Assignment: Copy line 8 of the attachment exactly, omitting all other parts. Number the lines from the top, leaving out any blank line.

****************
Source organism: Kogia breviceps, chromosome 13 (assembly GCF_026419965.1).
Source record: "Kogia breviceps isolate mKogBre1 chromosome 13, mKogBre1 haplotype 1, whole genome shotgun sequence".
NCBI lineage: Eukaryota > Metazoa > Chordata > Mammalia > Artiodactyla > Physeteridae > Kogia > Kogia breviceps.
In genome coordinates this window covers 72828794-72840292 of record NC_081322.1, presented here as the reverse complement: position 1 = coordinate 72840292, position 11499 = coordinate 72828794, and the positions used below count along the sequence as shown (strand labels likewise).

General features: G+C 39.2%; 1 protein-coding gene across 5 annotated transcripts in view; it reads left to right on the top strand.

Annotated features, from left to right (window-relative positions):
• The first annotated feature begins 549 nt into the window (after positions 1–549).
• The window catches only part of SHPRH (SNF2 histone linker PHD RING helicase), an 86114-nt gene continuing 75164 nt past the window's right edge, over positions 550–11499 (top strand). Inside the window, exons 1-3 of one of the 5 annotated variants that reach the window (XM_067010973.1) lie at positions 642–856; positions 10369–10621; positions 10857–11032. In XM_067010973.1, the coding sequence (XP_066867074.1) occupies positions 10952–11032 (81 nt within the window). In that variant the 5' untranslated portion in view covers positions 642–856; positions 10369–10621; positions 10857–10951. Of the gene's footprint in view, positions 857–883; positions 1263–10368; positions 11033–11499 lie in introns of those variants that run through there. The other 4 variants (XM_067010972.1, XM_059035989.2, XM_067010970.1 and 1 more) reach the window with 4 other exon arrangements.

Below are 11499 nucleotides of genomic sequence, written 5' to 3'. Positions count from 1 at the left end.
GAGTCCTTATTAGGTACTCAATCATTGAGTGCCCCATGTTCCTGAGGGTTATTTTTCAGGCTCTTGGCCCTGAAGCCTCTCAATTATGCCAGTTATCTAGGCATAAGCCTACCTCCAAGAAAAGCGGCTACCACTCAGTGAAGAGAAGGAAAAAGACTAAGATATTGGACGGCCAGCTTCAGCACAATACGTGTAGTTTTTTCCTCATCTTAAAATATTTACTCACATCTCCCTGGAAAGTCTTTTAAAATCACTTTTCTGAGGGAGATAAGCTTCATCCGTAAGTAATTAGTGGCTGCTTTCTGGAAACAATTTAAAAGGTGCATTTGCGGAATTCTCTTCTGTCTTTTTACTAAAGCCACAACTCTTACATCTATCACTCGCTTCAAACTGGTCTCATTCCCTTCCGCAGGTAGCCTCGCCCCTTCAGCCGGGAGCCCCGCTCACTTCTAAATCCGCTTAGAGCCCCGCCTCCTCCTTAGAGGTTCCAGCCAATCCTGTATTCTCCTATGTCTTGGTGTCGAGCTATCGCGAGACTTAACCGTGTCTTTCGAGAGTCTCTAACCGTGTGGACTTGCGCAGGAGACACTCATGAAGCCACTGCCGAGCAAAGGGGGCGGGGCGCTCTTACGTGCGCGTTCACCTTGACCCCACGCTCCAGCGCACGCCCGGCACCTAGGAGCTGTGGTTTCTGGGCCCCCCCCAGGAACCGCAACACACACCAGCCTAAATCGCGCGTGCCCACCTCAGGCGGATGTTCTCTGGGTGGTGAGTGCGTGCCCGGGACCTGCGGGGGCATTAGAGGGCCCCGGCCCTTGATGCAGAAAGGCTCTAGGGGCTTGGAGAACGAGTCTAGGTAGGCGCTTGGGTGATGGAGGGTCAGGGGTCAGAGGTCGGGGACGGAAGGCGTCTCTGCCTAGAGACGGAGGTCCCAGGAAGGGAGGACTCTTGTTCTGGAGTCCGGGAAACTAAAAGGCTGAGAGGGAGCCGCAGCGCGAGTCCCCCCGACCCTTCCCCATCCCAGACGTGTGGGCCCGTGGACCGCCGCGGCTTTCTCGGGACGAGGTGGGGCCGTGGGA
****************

• The window catches only part of SHPRH (SNF2 histone linker PHD RING helicase), an 86114-nt gene continuing 75164 nt past the window's right edge, over positions 550–11499 (top strand). Inside the window, exons 1-3 of one of the 5 annotated variants that reach the window (XM_067010973.1) lie at positions 642–856; positions 10369–10621; positions 10857–11032. In XM_067010973.1, the coding sequence (XP_066867074.1) occupies positions 10952–11032 (81 nt within the window). In that variant the 5' untranslated portion in view covers positions 642–856; positions 10369–10621; positions 10857–10951. Of the gene's footprint in view, positions 857–883; positions 1263–10368; positions 11033–11499 lie in introns of those variants that run through there. The other 4 variants (XM_067010972.1, XM_059035989.2, XM_067010970.1 and 1 more) reach the window with 4 other exon arrangements.